Apple took the stage at the Brooklyn Academy of Music in New York City to revive its most beloved laptop brand, the MacBook Air, but it ended up doing so only in name. Frankly, what I saw on stage today was basically a bigger and better version of the 12-inch MacBook.
The spirit of the MacBook Air, what that laptop truly represented in the eyes of its fans, was entirely missed in today’s MacBook Air 2018 update.
This is not the no-nonsense, affordable entry point into Apple’s wonderful world of computing that the original MacBook Air quickly became after its launch. Nor does this laptop bring forth the full power of Intel mobile processing into a thinner and lighter design than its rivals.
Instead, what Apple has shown off looks an awful lot like a 2018 version of the 12-inch MacBook with a larger display, Touch ID and one more Thunderbolt 3 port.
After several years of waiting to see our beloved, approachable MacBook bring that same spirit into the modern era of mobile computing, to have it basically homogenize with an Apple laptop brand that screams luxury above all else, it’s tough not to see a bit of cynicism in this device.
Perhaps the biggest selling point of the MacBook Air, after a revision or two, was its incredible price point. The 11-inch MacBook Air cost just $799 at one point in its life, with the 13.3-inch costing a mere $999 for years right up until today.
While the MacBook Air didn’t start its life as an affordable Apple icon, it certainly developed that reputation over its lifespan. The accessibility of the MacBook Air was lauded in its later years.
In fact, the increasing price of entry into Apple laptops in recent years has become a point of derision, with Apple eroding the lines between its laptop products that had been clearly defined by price. Today, it’s worryingly easy for someone to spend MacBook Pro kind of money on a 12-inch MacBook and get nowhere near the level of power within the former.
The new MacBook Air will make this distinction easier in Apple’s new reality, but it does nothing for the fan that was – arguably rightfully – expecting a brand-new $999 laptop.
First off, the biggest reason that the original MacBook Air models lasted so impossibly long on a charge was because they used far lower-resolution displays than most competing laptops. Frankly, that was just fine for what most everyone used the laptop for: word processing, emailing and watching the occasional video on Netflix.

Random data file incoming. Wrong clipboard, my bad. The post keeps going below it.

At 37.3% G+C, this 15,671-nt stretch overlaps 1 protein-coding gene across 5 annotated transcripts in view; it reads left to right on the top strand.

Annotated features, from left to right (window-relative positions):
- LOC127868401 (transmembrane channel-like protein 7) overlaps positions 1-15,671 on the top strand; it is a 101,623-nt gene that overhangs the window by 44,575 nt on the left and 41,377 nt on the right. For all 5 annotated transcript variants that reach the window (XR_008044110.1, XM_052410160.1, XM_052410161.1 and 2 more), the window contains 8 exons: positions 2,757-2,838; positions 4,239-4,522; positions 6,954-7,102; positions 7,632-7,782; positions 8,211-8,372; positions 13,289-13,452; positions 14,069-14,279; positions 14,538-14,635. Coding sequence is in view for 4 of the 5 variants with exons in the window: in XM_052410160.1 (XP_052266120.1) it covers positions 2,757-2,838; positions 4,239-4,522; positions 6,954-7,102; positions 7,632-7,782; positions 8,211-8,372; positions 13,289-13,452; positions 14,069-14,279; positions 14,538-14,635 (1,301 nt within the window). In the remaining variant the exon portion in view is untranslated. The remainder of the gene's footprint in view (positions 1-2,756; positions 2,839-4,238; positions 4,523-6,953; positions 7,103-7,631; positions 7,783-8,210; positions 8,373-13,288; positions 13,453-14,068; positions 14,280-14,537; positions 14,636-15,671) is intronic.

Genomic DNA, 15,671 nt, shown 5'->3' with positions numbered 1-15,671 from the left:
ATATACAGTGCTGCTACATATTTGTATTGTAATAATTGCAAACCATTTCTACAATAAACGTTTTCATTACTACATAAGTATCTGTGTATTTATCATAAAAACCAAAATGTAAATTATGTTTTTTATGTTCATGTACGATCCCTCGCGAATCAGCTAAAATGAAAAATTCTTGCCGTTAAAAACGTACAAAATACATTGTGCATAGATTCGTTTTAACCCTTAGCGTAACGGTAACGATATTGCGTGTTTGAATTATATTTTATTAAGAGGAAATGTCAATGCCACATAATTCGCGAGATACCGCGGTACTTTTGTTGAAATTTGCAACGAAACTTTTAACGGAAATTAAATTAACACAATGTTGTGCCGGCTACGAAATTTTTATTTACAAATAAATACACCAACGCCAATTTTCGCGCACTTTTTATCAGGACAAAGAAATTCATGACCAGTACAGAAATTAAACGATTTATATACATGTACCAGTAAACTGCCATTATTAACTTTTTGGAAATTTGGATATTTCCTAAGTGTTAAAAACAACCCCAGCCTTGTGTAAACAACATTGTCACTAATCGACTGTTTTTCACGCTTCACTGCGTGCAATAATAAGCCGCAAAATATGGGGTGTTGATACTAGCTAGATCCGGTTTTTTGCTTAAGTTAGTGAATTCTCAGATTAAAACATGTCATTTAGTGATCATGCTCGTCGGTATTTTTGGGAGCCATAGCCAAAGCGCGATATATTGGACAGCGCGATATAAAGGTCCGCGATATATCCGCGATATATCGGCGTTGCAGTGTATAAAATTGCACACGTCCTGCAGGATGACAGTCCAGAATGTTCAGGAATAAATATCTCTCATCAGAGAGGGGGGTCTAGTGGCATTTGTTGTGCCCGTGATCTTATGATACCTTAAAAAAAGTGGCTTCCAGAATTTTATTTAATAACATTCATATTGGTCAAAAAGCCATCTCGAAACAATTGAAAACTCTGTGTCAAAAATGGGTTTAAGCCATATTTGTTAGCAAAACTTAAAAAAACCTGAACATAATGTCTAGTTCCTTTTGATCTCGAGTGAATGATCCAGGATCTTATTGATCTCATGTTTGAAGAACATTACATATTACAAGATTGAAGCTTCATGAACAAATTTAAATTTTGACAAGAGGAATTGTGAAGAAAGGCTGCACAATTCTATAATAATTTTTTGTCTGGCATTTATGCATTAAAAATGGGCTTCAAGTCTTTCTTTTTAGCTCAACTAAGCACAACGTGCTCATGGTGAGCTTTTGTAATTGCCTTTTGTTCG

Sure, Apple is rating the new MacBook Air for up to 12 hours of mixed online use, but that’s with a completely unnecessary (if absolutely gorgeous) Retina display that, coincidentally, matches that of the 13-inch MacBook Pro. Imagine if Apple would have toned it down a bit with a perfectly-fine 1080p display.
One thing is certain with a lower-resolution display: we would be seeing absolutely massive battery figures from this laptop, figures that would live up to the MacBook Air legacy.
Then we have the processor. The MacBook Air has an 8th-generation, dual-core Intel Core i5 processor, and Apple won’t say much more on the matter. This sounds about right on paper, but the only dual-core, 8th-generation Intel processor is a Y-series Intel Core processor crafted for laptops with fanless designs.
Every other current Intel Core i5 processor is a quad-core chip and requires fans to cool it. All previous MacBook Air models ran fan-cooled designs with full-fat mobile processors.
The word ‘full-fat’ today finally means ‘quad-core’ in Intel’s world, so I expected as much with this model considering a major piece of the original laptop’s appeal was boasting the power of most rival laptops in a fraction of their size and weight. No matter how you slice it, this will not be the case for the new MacBook Air.
Instead, the MacBook Air won’t be that much more powerful than a 12-inch MacBook is today, and at more of a disadvantage against competing Ultrabooks.
While I must admit that the MacBook Air didn’t start its life this way, the laptop quickly became Apple’s affordable entry point into its computing ecosystem. This positioning was so successful that it saw the MacBook Air all but dominate college campuses – and thin-and-light laptop sales – at the time.
The price of this new version for what it gets you doesn’t compare well to the value of competing Windows-based laptops, which positions the MacBook Air entirely differently from its predecessor. Ultimately, it seems as if this laptop isn’t that much more than a 13.3-inch version of the 12-inch MacBook.
By that logic, I’m left wondering why Apple named this laptop the MacBook Air beyond the fact that the name carries incredible brand cache to capitalize on. One thing is for sure: this laptop may be gorgeous and the most affordable Retina MacBook to date, but it certainly doesn’t remind me much of the beloved ultra-light laptop that was basically ubiquitous in its time.